Q.22. Describe the importance of manufacturing industries as a backbone of economic development of the country.
Describe the role of industries in the development of agriculture.    (3 Mark)
(i) Manufacturing industries help in modernising agriculture.
(ii) It reduces the heavy dependence of people on agricultural sector. At present more than half of the workers in the country are still working in the primary sector, mainly in agricultural activities. The workers in this sector arc under employed.
(iii) It provides jobs in secondary and tertiary sectors.
(i) There are agro-based industries such as cotton, woollen, jute, edible oil that get their raw materials from agriculture.
(ii) In return, these industries sell their products such as irrigation pumps, fertilisers, insecticides, FVC pipes and many other things to the farmers.
(iii) Thus, agro-industries has given boost to agriculture by raising its productivity and has made the production processes very efficient as well.

Q.23. Read the source given below and answer the questions that follows:
Source- A Formation of the Simon Commission
Against this background the new Tory government in Britain constituted a Statutory Commission under Sir John Simon. Set up in response to the nationalist movement, the commission was to look into the functioning of the constitutional system in India and suggest changes. The problem was that the commission did not have a single Indian member. They were all British
Source- B Arrival of the Commission in India
When the Simon Commission arrived in India in 1928, it was greeted with the slogan 'Go back Simon'. All parties, including the Congress and the Muslim League, participated in the demonstrations. In an effort to win them over, the viceroy, Lord Irwin, announced in October 1929, a vague offer of 'dominion status' for India in an unspecified future, and a Round Table Conference to discuss a future constitution.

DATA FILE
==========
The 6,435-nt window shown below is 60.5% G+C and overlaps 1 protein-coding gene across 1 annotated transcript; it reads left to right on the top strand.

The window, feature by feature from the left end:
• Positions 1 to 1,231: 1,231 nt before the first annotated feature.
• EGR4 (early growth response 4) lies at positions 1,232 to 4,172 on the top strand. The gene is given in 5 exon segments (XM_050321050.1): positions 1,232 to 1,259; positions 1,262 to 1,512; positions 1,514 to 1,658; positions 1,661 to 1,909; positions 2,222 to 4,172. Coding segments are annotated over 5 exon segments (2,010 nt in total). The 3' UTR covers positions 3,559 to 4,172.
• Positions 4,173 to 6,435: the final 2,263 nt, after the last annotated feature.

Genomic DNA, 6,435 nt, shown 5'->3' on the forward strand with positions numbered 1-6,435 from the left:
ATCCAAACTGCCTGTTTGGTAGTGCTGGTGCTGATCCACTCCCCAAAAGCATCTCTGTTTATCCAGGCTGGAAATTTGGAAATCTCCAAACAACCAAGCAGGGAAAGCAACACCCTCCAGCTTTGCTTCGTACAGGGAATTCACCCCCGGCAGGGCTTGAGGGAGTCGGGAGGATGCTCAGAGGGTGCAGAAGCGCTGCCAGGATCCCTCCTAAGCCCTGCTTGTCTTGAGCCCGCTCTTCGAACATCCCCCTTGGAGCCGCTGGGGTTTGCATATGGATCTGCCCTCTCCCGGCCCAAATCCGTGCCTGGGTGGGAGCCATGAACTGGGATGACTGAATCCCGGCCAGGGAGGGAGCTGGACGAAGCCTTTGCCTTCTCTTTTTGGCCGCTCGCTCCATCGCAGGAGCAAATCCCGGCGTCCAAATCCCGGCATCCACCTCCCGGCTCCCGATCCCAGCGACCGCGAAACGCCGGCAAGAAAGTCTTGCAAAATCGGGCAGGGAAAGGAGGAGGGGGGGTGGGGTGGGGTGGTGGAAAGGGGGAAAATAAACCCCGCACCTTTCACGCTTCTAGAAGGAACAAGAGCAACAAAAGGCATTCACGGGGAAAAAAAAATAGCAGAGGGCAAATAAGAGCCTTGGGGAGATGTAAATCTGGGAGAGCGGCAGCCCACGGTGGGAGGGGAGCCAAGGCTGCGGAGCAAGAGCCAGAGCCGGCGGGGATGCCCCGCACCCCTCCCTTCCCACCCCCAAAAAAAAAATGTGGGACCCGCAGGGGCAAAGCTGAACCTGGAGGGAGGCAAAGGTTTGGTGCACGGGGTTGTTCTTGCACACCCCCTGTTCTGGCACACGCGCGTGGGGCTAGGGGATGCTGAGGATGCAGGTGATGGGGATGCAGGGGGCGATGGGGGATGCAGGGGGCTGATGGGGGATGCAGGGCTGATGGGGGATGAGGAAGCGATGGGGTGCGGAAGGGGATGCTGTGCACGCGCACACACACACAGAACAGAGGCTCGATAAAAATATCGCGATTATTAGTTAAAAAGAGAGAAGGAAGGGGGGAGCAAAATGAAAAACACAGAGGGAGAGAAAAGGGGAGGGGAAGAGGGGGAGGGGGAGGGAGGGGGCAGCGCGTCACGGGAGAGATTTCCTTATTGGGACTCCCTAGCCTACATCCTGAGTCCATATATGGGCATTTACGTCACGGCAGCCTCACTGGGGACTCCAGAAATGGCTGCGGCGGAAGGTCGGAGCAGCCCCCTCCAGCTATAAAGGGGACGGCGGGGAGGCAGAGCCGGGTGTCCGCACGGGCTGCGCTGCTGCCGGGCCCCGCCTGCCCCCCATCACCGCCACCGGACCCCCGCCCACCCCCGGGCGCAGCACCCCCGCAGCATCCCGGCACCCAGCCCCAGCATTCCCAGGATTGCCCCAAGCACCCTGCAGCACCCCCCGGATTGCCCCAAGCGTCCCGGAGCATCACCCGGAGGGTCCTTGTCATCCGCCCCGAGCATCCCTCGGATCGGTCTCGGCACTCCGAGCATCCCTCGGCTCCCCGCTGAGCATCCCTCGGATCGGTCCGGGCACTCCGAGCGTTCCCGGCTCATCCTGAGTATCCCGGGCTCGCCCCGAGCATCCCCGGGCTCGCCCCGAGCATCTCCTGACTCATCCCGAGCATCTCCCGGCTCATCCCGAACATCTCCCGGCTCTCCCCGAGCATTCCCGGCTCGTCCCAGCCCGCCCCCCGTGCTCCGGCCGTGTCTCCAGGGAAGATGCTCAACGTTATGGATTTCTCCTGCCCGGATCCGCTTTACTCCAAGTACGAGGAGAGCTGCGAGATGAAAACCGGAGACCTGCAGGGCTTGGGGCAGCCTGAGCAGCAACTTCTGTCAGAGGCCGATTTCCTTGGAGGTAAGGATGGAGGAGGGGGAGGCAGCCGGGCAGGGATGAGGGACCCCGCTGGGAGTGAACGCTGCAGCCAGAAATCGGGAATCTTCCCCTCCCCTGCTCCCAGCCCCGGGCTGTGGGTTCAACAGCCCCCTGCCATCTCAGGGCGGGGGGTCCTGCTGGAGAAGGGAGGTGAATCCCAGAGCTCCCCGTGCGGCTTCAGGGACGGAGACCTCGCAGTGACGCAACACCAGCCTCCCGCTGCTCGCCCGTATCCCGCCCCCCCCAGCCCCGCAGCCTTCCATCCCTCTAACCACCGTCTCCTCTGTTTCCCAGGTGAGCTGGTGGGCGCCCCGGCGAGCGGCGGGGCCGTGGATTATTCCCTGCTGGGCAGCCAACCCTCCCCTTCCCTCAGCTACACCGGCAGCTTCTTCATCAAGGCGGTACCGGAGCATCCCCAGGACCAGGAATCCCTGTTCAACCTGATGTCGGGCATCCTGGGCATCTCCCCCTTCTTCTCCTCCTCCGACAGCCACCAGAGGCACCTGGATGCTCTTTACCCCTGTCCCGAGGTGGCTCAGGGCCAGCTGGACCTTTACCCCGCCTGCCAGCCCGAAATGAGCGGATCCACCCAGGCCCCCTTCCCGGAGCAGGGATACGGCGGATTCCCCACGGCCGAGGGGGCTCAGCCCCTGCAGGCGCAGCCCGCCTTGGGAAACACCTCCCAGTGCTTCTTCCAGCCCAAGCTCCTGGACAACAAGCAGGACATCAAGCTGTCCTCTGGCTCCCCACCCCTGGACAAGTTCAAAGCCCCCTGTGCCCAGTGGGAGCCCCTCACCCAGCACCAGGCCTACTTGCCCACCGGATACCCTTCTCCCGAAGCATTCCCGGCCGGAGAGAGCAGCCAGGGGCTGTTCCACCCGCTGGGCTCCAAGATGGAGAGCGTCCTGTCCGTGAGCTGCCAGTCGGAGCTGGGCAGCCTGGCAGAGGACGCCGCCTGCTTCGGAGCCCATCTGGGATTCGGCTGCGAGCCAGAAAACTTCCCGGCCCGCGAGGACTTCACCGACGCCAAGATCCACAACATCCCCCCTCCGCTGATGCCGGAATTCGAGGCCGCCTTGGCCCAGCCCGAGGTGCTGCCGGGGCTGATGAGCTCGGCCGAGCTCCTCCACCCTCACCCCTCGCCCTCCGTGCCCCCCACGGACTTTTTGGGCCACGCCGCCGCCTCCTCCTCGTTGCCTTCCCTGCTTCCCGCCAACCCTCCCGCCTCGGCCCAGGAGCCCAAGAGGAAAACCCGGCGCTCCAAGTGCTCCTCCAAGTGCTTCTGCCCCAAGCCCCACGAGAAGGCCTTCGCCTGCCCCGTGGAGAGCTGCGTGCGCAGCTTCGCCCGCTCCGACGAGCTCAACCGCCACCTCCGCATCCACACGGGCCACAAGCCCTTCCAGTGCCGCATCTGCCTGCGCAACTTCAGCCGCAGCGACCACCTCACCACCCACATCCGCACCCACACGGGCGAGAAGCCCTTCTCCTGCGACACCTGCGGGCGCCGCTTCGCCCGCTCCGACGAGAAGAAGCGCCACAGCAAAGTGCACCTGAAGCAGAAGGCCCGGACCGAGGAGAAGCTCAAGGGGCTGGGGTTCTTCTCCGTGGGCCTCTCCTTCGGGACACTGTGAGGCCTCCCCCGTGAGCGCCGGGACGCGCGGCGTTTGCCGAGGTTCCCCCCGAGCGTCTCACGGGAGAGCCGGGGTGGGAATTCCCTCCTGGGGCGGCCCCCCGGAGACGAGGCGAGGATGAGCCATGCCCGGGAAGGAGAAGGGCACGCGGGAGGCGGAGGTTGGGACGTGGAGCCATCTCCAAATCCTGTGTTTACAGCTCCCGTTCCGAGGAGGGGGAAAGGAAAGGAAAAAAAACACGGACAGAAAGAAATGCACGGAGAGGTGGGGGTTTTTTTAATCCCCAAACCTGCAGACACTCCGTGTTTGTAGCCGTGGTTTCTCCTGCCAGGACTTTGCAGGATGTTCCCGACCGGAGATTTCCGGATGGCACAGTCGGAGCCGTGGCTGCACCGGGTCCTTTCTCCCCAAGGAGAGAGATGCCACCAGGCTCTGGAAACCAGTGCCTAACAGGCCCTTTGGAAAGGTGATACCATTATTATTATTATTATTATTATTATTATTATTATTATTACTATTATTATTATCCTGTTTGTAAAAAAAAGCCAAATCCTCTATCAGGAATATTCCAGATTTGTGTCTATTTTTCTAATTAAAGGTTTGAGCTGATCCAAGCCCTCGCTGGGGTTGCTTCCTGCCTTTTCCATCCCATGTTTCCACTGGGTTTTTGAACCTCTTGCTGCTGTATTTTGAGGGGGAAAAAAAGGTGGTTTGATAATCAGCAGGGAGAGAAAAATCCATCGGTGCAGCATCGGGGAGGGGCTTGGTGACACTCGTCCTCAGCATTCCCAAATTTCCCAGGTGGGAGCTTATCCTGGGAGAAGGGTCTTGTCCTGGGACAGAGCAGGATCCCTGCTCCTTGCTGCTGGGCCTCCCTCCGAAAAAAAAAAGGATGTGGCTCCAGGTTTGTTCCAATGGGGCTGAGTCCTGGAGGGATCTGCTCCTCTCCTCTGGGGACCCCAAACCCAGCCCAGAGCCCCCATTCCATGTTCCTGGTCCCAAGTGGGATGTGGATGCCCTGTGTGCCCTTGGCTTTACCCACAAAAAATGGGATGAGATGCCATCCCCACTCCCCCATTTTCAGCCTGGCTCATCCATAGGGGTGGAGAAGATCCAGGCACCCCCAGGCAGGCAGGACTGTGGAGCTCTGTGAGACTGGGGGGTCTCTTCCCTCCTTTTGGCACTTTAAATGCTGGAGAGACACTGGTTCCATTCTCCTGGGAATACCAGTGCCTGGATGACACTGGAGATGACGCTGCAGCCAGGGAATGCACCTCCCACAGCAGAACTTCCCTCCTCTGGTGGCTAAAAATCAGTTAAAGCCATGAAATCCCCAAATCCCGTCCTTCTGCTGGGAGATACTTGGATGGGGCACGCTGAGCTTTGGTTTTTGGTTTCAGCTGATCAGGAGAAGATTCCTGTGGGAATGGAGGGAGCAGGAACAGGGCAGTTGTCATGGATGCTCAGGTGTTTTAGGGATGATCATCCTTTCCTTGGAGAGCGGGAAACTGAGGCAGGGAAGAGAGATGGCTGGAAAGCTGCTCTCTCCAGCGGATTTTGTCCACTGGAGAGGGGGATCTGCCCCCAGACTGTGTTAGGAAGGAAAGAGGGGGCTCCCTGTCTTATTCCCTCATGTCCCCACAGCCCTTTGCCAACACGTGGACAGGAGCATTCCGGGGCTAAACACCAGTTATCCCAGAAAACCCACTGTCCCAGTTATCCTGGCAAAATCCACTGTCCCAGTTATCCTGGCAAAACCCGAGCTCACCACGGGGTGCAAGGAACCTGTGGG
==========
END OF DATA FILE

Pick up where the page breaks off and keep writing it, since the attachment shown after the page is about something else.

Source- C Effects of Economic Depression In such a situation of internal debate and dissension two factors again shaped Indian politics towards the late 1920s. The first was the effect of the worldwide economic depression. Agricultural prices began to fall from 1926 and collapsed after 1930. As the demand for agricultural goods fell and exports declined, peasants found it difficult to sell their harvests and pay their revenue. By 1930, the countryside was in turmoil.
Source- A Formation of the Simon Commission
(1) What was the objective of Simon Commission?
Source- B Arrival of the commission in India
(2) Why was the Commission opposed in India?
Source- C The Great Economic Depression
(3) Mention any one effect of the worldwide economic depression in India.    (3 Mark)
Ans: (1) Source-A Formation of the Simon Commission
This Commission was set up to look into the functioning of the Constitutional system in India anc suggest changes.
(2) Source-B Arrival of the Commission in India
It was opposed in India because there was no Indian member in it. Indians took it as their insult.
(3) Source-C Effects of Economic Depression
(i) Agricultural prices began to fall from 1926 and collapsed after 1930.
(ii) As the demand for agricultural goods fell and exports found it declined, peasants difficult to sell their harvest and pay their revenue.

Q.24. "The outcome of politics of social divisions depends on how the political leaders raise the demands of any community.” Explain the statement.
How does politics affect caste system?    (3 Mark)
In a democracy, generally political parties talk about social divisions. They make different promises to different communities and look after due representation of various communities. They also make policies to redress the grievances of the disadvantaged communities.